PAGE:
From the Chekov’s Gun of the tanker trailer barreling past the Creed’s home, to the horrified realization on Louis Creed’s face as he finds his feet covered in graveyard dirt, to the “brought back” family cat, Church, who’s a (pardon the expression) dead-wringer for the cat pictured on the original paperback, this latest version of Pet Semetary is a big love letter to Stephen King’s 1983 novel.
John Lithgow steps into the role of Jud Crandall (played impeccably by Fred Gwynne in the original 1989 adaptation). His kindly, cautious narration walks us through scenes of increasing terror: children in masks playing funeral dirges on toy drums, blood soaked scalpels gleaming on white trays, mud-caked footprints leading towards the Creed homestead, fingers with filthy, broken fingernails, as if whoever they belong to had dug themselves out of their own grave, clawing their way in through an open window.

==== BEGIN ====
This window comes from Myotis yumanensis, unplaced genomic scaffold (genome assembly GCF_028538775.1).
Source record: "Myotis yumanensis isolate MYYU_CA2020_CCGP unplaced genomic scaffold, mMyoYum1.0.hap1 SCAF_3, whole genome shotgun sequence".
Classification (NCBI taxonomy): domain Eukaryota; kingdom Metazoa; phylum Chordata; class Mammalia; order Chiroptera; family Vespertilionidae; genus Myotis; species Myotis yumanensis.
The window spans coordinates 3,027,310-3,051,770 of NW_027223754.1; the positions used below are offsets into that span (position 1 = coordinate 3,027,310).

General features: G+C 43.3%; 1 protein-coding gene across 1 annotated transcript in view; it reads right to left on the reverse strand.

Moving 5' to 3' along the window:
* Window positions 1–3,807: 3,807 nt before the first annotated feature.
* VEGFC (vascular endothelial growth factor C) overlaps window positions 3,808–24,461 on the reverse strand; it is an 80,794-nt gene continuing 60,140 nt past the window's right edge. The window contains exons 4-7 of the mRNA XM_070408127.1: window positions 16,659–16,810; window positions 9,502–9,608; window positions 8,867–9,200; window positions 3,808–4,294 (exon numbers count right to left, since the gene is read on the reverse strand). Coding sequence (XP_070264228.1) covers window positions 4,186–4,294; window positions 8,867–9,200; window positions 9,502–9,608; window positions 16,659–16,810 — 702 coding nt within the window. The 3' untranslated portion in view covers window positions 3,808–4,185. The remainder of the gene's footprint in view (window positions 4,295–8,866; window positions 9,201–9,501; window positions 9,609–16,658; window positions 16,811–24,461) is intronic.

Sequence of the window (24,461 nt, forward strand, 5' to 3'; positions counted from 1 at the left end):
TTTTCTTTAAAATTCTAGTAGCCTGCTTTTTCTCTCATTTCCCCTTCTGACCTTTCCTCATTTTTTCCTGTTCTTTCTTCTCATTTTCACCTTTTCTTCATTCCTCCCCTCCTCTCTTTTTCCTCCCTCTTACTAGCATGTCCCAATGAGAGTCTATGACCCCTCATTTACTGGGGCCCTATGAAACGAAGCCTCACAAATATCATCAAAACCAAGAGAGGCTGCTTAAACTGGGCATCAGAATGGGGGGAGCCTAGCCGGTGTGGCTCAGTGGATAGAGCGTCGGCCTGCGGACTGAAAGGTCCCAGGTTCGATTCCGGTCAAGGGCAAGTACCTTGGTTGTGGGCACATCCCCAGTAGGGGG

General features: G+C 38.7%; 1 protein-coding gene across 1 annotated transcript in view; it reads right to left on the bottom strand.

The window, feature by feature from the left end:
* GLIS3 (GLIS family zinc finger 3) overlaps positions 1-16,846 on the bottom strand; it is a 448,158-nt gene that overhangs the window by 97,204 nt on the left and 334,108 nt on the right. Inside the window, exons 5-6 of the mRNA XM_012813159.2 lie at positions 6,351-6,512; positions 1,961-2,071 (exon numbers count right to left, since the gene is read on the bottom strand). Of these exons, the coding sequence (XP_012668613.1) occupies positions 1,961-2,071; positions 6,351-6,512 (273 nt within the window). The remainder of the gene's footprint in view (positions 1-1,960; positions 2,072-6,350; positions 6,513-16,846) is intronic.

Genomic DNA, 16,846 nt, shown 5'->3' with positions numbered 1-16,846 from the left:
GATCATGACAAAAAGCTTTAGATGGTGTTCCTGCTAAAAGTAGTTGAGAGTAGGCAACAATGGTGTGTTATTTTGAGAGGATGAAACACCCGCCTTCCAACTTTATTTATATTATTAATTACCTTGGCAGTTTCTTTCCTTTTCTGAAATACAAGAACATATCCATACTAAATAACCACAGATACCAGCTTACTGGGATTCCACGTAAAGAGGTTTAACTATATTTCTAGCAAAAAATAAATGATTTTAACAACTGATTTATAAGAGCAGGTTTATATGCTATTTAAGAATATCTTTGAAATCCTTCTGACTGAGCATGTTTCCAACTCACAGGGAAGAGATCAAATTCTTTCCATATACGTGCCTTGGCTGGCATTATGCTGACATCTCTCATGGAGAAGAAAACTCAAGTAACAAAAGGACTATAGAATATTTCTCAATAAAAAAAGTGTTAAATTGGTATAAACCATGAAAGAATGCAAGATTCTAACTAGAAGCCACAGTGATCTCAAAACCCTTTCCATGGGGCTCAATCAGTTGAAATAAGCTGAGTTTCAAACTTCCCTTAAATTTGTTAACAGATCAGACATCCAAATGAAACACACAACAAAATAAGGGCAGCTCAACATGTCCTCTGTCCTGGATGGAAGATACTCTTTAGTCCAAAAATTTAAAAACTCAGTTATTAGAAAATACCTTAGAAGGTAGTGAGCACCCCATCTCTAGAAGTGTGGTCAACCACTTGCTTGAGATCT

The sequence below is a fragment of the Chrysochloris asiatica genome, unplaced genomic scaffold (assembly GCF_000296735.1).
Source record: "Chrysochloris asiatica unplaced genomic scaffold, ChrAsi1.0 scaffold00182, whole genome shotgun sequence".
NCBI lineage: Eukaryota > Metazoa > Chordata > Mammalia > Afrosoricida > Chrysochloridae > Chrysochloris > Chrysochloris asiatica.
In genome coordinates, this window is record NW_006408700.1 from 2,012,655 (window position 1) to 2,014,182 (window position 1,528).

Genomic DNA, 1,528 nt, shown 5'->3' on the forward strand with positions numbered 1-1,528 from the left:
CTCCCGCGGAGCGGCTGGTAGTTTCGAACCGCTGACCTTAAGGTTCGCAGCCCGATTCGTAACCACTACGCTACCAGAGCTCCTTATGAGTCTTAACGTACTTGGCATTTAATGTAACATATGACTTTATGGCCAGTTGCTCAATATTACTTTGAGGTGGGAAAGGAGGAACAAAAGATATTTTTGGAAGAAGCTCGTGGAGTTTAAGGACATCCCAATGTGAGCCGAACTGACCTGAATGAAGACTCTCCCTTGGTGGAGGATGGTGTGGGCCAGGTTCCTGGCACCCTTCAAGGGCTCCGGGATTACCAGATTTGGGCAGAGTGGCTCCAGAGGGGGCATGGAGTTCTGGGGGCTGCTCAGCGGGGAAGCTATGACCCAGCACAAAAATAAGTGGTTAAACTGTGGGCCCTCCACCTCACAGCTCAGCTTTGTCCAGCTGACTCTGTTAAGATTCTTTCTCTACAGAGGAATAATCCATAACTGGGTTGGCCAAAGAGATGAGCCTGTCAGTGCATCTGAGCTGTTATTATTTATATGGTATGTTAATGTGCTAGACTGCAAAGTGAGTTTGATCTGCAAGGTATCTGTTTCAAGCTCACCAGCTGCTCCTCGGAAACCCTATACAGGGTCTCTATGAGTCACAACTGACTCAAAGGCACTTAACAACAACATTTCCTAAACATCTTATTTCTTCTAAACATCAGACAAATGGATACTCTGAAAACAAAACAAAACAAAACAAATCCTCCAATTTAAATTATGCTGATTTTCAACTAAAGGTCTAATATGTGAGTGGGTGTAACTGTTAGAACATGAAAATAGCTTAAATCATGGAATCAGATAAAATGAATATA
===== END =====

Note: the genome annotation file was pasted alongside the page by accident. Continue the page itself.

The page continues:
The trailer was enough to get the hairs on the back of my neck standing up, just like they did when I read the book for the first time back in ’88. Pet Semetary was my first Stephen King novel and it still haunts me for good reason. The memories just won’t die.
But sometimes, dead is better.